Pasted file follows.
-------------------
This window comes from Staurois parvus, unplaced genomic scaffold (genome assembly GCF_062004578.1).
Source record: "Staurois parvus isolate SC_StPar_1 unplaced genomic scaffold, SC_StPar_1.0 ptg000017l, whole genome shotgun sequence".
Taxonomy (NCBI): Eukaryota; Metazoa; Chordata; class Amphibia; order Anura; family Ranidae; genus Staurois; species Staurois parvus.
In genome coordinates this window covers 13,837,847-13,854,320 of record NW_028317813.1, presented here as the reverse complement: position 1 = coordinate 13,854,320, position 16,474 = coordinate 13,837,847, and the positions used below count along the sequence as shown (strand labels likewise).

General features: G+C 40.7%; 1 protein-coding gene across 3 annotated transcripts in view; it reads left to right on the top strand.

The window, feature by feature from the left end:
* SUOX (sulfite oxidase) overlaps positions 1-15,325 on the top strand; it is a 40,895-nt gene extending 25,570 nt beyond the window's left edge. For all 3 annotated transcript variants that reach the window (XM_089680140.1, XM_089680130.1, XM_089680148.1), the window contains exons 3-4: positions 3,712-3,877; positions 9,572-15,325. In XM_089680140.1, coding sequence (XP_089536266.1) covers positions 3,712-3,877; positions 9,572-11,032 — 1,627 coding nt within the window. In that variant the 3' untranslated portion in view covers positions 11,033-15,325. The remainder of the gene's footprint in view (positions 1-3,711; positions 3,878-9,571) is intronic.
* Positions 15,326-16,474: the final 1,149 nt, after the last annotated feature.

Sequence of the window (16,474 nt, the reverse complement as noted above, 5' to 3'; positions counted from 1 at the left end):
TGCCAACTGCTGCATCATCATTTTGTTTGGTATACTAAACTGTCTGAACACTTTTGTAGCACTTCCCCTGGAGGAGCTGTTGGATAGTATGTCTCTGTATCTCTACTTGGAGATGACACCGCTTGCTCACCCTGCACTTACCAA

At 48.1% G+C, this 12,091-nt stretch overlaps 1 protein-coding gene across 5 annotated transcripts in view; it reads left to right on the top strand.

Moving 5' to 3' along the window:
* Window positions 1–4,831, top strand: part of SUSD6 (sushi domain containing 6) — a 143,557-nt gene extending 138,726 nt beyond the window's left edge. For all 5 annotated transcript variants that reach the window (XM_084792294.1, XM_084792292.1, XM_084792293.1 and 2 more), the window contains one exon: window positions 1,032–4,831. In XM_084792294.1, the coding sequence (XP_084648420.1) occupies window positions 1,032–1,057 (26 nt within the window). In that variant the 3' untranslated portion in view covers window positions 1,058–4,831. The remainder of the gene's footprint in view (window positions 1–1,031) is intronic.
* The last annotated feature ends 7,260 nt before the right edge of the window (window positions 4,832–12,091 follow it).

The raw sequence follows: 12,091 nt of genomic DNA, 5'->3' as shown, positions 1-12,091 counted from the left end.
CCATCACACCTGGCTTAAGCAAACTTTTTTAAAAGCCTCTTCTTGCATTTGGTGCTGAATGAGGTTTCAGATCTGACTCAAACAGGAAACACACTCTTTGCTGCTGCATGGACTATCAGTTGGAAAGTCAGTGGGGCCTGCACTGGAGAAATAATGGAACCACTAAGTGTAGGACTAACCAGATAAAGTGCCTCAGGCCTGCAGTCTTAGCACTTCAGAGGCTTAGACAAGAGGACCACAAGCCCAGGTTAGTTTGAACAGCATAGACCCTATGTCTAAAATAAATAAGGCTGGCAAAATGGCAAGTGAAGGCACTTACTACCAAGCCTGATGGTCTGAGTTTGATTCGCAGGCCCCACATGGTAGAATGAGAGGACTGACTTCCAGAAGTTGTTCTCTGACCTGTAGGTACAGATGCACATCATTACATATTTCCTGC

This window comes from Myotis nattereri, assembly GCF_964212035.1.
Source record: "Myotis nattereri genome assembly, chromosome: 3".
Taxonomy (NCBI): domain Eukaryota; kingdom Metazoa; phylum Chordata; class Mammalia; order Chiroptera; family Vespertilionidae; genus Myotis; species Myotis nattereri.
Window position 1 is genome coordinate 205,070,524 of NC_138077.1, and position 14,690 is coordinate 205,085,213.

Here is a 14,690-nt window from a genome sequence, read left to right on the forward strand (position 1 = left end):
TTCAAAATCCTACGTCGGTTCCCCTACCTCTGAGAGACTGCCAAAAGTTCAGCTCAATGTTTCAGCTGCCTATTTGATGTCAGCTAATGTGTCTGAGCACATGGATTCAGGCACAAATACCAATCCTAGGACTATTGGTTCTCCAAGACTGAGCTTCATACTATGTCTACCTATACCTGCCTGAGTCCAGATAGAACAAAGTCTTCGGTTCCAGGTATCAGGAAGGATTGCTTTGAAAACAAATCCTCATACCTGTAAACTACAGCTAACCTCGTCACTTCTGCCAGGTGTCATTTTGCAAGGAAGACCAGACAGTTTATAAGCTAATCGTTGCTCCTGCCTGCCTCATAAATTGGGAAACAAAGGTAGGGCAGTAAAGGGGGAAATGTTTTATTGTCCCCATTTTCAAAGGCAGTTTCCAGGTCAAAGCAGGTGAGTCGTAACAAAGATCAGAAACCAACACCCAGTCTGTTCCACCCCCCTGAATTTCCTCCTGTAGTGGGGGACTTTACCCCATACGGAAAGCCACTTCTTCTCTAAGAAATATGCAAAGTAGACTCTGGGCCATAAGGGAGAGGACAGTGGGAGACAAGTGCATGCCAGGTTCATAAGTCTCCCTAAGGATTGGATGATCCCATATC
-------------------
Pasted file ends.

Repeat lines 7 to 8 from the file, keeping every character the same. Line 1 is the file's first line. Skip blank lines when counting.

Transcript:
* SUOX (sulfite oxidase) overlaps positions 1-15,325 on the top strand; it is a 40,895-nt gene extending 25,570 nt beyond the window's left edge. For all 3 annotated transcript variants that reach the window (XM_089680140.1, XM_089680130.1, XM_089680148.1), the window contains exons 3-4: positions 3,712-3,877; positions 9,572-15,325. In XM_089680140.1, coding sequence (XP_089536266.1) covers positions 3,712-3,877; positions 9,572-11,032 — 1,627 coding nt within the window. In that variant the 3' untranslated portion in view covers positions 11,033-15,325. The remainder of the gene's footprint in view (positions 1-3,711; positions 3,878-9,571) is intronic.
* Positions 15,326-16,474: the final 1,149 nt, after the last annotated feature.